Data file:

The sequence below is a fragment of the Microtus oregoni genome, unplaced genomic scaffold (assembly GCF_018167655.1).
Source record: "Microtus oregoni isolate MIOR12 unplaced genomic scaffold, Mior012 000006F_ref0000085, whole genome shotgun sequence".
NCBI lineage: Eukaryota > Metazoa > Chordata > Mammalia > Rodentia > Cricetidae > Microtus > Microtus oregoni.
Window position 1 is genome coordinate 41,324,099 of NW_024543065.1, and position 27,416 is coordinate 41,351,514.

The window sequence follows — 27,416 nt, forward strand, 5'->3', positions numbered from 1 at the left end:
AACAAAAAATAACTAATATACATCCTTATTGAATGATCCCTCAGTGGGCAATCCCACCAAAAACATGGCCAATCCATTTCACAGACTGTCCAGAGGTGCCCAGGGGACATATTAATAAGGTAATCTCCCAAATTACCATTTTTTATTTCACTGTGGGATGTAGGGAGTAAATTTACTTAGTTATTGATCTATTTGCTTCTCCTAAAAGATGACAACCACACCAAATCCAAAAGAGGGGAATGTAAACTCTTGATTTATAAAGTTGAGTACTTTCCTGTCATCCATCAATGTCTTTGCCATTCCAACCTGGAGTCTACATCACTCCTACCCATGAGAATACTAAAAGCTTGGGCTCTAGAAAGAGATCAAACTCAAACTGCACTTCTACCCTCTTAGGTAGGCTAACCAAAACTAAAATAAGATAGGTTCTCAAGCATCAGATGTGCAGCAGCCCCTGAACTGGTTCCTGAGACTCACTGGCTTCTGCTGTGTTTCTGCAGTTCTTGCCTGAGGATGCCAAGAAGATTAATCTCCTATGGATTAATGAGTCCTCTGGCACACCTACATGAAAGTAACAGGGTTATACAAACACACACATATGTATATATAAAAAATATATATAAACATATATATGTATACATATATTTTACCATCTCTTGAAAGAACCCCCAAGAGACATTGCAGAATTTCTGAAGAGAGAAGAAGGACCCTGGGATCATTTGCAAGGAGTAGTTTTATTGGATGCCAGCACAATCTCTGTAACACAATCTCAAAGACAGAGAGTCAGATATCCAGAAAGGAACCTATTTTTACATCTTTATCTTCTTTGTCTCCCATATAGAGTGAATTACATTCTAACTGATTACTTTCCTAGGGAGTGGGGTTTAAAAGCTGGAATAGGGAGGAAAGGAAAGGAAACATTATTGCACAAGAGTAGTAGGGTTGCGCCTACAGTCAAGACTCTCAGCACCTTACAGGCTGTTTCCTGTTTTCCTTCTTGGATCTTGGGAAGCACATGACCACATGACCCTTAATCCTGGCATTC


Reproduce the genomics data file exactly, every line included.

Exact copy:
The sequence below is a fragment of the Microtus oregoni genome, unplaced genomic scaffold (assembly GCF_018167655.1).
Source record: "Microtus oregoni isolate MIOR12 unplaced genomic scaffold, Mior012 000006F_ref0000085, whole genome shotgun sequence".
NCBI lineage: Eukaryota > Metazoa > Chordata > Mammalia > Rodentia > Cricetidae > Microtus > Microtus oregoni.
Window position 1 is genome coordinate 41,324,099 of NW_024543065.1, and position 27,416 is coordinate 41,351,514.

The window sequence follows — 27,416 nt, forward strand, 5'->3', positions numbered from 1 at the left end:
AACAAAAAATAACTAATATACATCCTTATTGAATGATCCCTCAGTGGGCAATCCCACCAAAAACATGGCCAATCCATTTCACAGACTGTCCAGAGGTGCCCAGGGGACATATTAATAAGGTAATCTCCCAAATTACCATTTTTTATTTCACTGTGGGATGTAGGGAGTAAATTTACTTAGTTATTGATCTATTTGCTTCTCCTAAAAGATGACAACCACACCAAATCCAAAAGAGGGGAATGTAAACTCTTGATTTATAAAGTTGAGTACTTTCCTGTCATCCATCAATGTCTTTGCCATTCCAACCTGGAGTCTACATCACTCCTACCCATGAGAATACTAAAAGCTTGGGCTCTAGAAAGAGATCAAACTCAAACTGCACTTCTACCCTCTTAGGTAGGCTAACCAAAACTAAAATAAGATAGGTTCTCAAGCATCAGATGTGCAGCAGCCCCTGAACTGGTTCCTGAGACTCACTGGCTTCTGCTGTGTTTCTGCAGTTCTTGCCTGAGGATGCCAAGAAGATTAATCTCCTATGGATTAATGAGTCCTCTGGCACACCTACATGAAAGTAACAGGGTTATACAAACACACACATATGTATATATAAAAAATATATATAAACATATATATGTATACATATATTTTACCATCTCTTGAAAGAACCCCCAAGAGACATTGCAGAATTTCTGAAGAGAGAAGAAGGACCCTGGGATCATTTGCAAGGAGTAGTTTTATTGGATGCCAGCACAATCTCTGTAACACAATCTCAAAGACAGAGAGTCAGATATCCAGAAAGGAACCTATTTTTACATCTTTATCTTCTTTGTCTCCCATATAGAGTGAATTACATTCTAACTGATTACTTTCCTAGGGAGTGGGGTTTAAAAGCTGGAATAGGGAGGAAAGGAAAGGAAACATTATTGCACAAGAGTAGTAGGGTTGCGCCTACAGTCAAGACTCTCAGCACCTTACAGGCTGTTTCCTGTTTTCCTTCTTGGATCTTGGGAAGCACATGACCACATGACCCTTAATCCTGGCATTC